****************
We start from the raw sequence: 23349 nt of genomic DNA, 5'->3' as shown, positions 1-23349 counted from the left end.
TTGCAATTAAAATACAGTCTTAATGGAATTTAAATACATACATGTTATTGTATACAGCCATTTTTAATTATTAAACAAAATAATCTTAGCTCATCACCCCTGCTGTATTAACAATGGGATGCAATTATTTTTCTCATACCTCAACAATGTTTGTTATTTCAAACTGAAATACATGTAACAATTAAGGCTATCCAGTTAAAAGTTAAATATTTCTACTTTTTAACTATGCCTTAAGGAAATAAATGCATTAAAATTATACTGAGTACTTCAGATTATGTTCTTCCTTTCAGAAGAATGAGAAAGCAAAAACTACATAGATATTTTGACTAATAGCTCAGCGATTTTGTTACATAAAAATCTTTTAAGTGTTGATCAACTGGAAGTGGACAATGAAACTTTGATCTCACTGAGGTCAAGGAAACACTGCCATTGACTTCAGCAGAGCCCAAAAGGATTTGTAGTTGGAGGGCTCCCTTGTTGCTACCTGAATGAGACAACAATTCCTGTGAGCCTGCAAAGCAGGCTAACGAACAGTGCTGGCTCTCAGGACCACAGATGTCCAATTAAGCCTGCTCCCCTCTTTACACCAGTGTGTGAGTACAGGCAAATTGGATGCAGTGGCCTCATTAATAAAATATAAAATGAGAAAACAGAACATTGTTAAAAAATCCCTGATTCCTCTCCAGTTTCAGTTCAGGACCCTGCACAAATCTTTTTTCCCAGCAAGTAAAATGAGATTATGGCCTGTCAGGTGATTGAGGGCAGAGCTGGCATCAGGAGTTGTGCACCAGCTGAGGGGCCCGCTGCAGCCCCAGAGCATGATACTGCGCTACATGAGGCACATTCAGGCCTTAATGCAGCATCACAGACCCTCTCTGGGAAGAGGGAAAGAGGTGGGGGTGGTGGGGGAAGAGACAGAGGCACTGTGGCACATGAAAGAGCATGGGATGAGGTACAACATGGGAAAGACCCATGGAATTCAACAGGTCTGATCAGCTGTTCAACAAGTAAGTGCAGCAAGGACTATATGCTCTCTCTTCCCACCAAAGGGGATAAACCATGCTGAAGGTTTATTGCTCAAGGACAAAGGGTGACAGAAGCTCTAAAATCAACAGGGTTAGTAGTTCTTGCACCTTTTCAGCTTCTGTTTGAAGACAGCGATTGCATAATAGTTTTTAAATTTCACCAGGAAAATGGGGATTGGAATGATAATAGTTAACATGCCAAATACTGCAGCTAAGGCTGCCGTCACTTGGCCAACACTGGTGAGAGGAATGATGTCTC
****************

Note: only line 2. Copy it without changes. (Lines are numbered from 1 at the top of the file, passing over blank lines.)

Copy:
TTGCAATTAAAATACAGTCTTAATGGAATTTAAATACATACATGTTATTGTATACAGCCATTTTTAATTATTAAACAAAATAATCTTAGCTCATCACCCCTGCTGTATTAACAATGGGATGCAATTATTTTTCTCATACCTCAACAATGTTTGTTATTTCAAACTGAAATACATGTAACAATTAAGGCTATCCAGTTAAAAGTTAAATATTTCTACTTTTTAACTATGCCTTAAGGAAATAAATGCATTAAAATTATACTGAGTACTTCAGATTATGTTCTTCCTTTCAGAAGAATGAGAAAGCAAAAACTACATAGATATTTTGACTAATAGCTCAGCGATTTTGTTACATAAAAATCTTTTAAGTGTTGATCAACTGGAAGTGGACAATGAAACTTTGATCTCACTGAGGTCAAGGAAACACTGCCATTGACTTCAGCAGAGCCCAAAAGGATTTGTAGTTGGAGGGCTCCCTTGTTGCTACCTGAATGAGACAACAATTCCTGTGAGCCTGCAAAGCAGGCTAACGAACAGTGCTGGCTCTCAGGACCACAGATGTCCAATTAAGCCTGCTCCCCTCTTTACACCAGTGTGTGAGTACAGGCAAATTGGATGCAGTGGCCTCATTAATAAAATATAAAATGAGAAAACAGAACATTGTTAAAAAATCCCTGATTCCTCTCCAGTTTCAGTTCAGGACCCTGCACAAATCTTTTTTCCCAGCAAGTAAAATGAGATTATGGCCTGTCAGGTGATTGAGGGCAGAGCTGGCATCAGGAGTTGTGCACCAGCTGAGGGGCCCGCTGCAGCCCCAGAGCATGATACTGCGCTACATGAGGCACATTCAGGCCTTAATGCAGCATCACAGACCCTCTCTGGGAAGAGGGAAAGAGGTGGGGGTGGTGGGGGAAGAGACAGAGGCACTGTGGCACATGAAAGAGCATGGGATGAGGTACAACATGGGAAAGACCCATGGAATTCAACAGGTCTGATCAGCTGTTCAACAAGTAAGTGCAGCAAGGACTATATGCTCTCTCTTCCCACCAAAGGGGATAAACCATGCTGAAGGTTTATTGCTCAAGGACAAAGGGTGACAGAAGCTCTAAAATCAACAGGGTTAGTAGTTCTTGCACCTTTTCAGCTTCTGTTTGAAGACAGCGATTGCATAATAGTTTTTAAATTTCACCAGGAAAATGGGGATTGGAATGATAATAGTTAACATGCCAAATACTGCAGCTAAGGCTGCCGTCACTTGGCCAACACTGGTGAGAGGAATGATGTCTC